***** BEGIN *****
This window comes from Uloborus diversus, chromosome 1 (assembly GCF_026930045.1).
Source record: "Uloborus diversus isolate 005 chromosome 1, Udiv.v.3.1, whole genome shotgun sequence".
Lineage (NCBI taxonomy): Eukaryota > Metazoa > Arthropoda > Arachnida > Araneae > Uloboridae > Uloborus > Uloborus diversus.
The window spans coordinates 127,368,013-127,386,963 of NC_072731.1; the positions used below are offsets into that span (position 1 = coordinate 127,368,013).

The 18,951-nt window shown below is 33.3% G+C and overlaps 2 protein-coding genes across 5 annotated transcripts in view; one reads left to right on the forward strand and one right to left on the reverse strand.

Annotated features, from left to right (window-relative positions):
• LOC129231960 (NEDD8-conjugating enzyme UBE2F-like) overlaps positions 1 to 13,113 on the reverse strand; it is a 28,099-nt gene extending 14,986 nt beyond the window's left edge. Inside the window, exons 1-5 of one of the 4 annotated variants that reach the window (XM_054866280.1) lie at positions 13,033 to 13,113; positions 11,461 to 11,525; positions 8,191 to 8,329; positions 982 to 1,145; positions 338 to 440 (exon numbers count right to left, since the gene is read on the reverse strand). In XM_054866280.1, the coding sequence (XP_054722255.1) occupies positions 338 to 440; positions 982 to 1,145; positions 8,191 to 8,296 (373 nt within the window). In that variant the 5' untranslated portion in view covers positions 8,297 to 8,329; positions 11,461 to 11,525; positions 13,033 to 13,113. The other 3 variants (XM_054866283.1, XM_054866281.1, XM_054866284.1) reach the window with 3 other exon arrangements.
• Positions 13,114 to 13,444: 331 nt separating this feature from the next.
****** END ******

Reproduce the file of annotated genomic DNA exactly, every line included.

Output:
This window comes from Uloborus diversus, chromosome 1 (assembly GCF_026930045.1).
Source record: "Uloborus diversus isolate 005 chromosome 1, Udiv.v.3.1, whole genome shotgun sequence".
Lineage (NCBI taxonomy): Eukaryota > Metazoa > Arthropoda > Arachnida > Araneae > Uloboridae > Uloborus > Uloborus diversus.
The window spans coordinates 127,368,013-127,386,963 of NC_072731.1; the positions used below are offsets into that span (position 1 = coordinate 127,368,013).

The 18,951-nt window shown below is 33.3% G+C and overlaps 2 protein-coding genes across 5 annotated transcripts in view; one reads left to right on the forward strand and one right to left on the reverse strand.

Annotated features, from left to right (window-relative positions):
• LOC129231960 (NEDD8-conjugating enzyme UBE2F-like) overlaps positions 1 to 13,113 on the reverse strand; it is a 28,099-nt gene extending 14,986 nt beyond the window's left edge. Inside the window, exons 1-5 of one of the 4 annotated variants that reach the window (XM_054866280.1) lie at positions 13,033 to 13,113; positions 11,461 to 11,525; positions 8,191 to 8,329; positions 982 to 1,145; positions 338 to 440 (exon numbers count right to left, since the gene is read on the reverse strand). In XM_054866280.1, the coding sequence (XP_054722255.1) occupies positions 338 to 440; positions 982 to 1,145; positions 8,191 to 8,296 (373 nt within the window). In that variant the 5' untranslated portion in view covers positions 8,297 to 8,329; positions 11,461 to 11,525; positions 13,033 to 13,113. The other 3 variants (XM_054866283.1, XM_054866281.1, XM_054866284.1) reach the window with 3 other exon arrangements.
• Positions 13,114 to 13,444: 331 nt separating this feature from the next.